Proving that you are not a UK resident for tax purposes can be a tricky business and many people have mistakenly believed that all they need to do is to keep the number of days they spend in Britain down to fewer than 91 in any one tax year.
The falsity of that assumption was revealed by one case in which a businessman received a £5.5 million Income Tax demand despite insisting that he had moved to Monaco and spent all but 65 days of the relevant tax year outside the UK.
The businessman, aged in his sixties, had received a £24.59 million dividend on the sale of his family property business. He claimed to have made his home in Monaco, but HM Revenue and Customs (HMRC) insisted that he had not broken his business, social and family links with Britain.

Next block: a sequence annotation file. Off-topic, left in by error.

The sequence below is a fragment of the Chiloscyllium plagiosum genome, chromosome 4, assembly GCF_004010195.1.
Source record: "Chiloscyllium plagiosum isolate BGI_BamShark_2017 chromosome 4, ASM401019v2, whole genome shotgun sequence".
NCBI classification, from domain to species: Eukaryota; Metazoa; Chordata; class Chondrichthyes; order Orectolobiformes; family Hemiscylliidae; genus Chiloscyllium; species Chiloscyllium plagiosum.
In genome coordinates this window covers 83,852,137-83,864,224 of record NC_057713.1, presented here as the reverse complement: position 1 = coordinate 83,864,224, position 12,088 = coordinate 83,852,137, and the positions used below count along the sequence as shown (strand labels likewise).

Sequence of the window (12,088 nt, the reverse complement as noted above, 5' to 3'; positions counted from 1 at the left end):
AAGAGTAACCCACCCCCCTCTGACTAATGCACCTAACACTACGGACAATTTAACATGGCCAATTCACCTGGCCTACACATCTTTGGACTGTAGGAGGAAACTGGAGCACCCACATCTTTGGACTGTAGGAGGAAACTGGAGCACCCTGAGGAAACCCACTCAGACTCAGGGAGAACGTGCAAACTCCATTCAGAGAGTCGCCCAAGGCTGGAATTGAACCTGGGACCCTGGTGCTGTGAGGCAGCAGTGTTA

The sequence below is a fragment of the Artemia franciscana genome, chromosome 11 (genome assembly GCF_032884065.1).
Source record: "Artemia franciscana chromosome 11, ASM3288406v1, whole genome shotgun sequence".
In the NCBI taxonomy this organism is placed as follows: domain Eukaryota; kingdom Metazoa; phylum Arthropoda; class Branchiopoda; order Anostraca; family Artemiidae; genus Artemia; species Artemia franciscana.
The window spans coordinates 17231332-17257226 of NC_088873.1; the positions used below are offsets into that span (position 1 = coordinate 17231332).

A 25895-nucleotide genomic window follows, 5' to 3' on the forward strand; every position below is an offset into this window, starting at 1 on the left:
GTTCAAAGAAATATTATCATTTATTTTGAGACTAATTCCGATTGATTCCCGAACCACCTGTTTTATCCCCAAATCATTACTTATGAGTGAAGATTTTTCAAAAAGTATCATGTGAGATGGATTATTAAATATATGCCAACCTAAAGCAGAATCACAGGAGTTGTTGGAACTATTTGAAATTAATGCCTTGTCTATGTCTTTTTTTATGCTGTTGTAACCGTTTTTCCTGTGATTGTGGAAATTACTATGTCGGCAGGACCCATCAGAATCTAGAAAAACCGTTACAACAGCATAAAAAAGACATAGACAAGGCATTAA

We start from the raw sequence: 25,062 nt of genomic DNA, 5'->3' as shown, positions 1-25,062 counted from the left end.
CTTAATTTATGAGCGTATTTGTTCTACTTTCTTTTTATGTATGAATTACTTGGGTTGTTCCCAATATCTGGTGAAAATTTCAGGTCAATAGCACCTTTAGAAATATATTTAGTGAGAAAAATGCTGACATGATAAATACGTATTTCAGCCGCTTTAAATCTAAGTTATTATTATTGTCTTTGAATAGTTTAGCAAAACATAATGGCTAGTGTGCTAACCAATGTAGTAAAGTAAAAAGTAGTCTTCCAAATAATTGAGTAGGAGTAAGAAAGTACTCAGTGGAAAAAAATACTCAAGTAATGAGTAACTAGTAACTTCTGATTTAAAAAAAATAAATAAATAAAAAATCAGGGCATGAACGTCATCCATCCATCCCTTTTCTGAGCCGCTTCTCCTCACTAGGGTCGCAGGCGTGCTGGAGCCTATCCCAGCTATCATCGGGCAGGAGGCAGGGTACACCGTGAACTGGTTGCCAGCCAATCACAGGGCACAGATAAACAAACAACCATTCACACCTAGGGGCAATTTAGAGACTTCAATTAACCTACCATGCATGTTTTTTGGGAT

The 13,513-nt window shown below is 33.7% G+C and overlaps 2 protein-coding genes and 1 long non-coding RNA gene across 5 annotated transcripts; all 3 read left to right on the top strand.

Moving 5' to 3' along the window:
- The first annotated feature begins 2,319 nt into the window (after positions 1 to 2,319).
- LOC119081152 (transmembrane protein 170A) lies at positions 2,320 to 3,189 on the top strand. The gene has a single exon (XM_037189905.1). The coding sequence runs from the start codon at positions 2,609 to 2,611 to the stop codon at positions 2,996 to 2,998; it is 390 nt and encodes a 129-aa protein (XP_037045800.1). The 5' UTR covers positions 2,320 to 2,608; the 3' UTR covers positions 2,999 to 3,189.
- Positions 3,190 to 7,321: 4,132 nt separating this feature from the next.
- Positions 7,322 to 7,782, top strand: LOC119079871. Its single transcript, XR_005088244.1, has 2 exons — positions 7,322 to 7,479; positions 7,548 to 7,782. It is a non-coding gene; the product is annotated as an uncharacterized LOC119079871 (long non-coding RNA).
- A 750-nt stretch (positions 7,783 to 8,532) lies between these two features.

In an important decision which illustrated the extent to which English judges can aid foreign courts in the gathering of evidence, the High Court opened the way for a sample of blood taken from a deceased billionaire to be shipped to Russia.
The Georgian businessman was staying in a London hotel when he died following heart surgery. Samples of his blood and other tissues were retained in a university’s toxicology department at the behest of a coroner. His widow was engaged in an inheritance dispute in Russia with a woman who claimed to be his daughter. The latter’s paternity was the central issue in that litigation.
In those circumstances, the alleged daughter asked the Court to authorise release of a blood sample so that it could be sent to Moscow for DNA analysis. In granting that application, the Court found that ...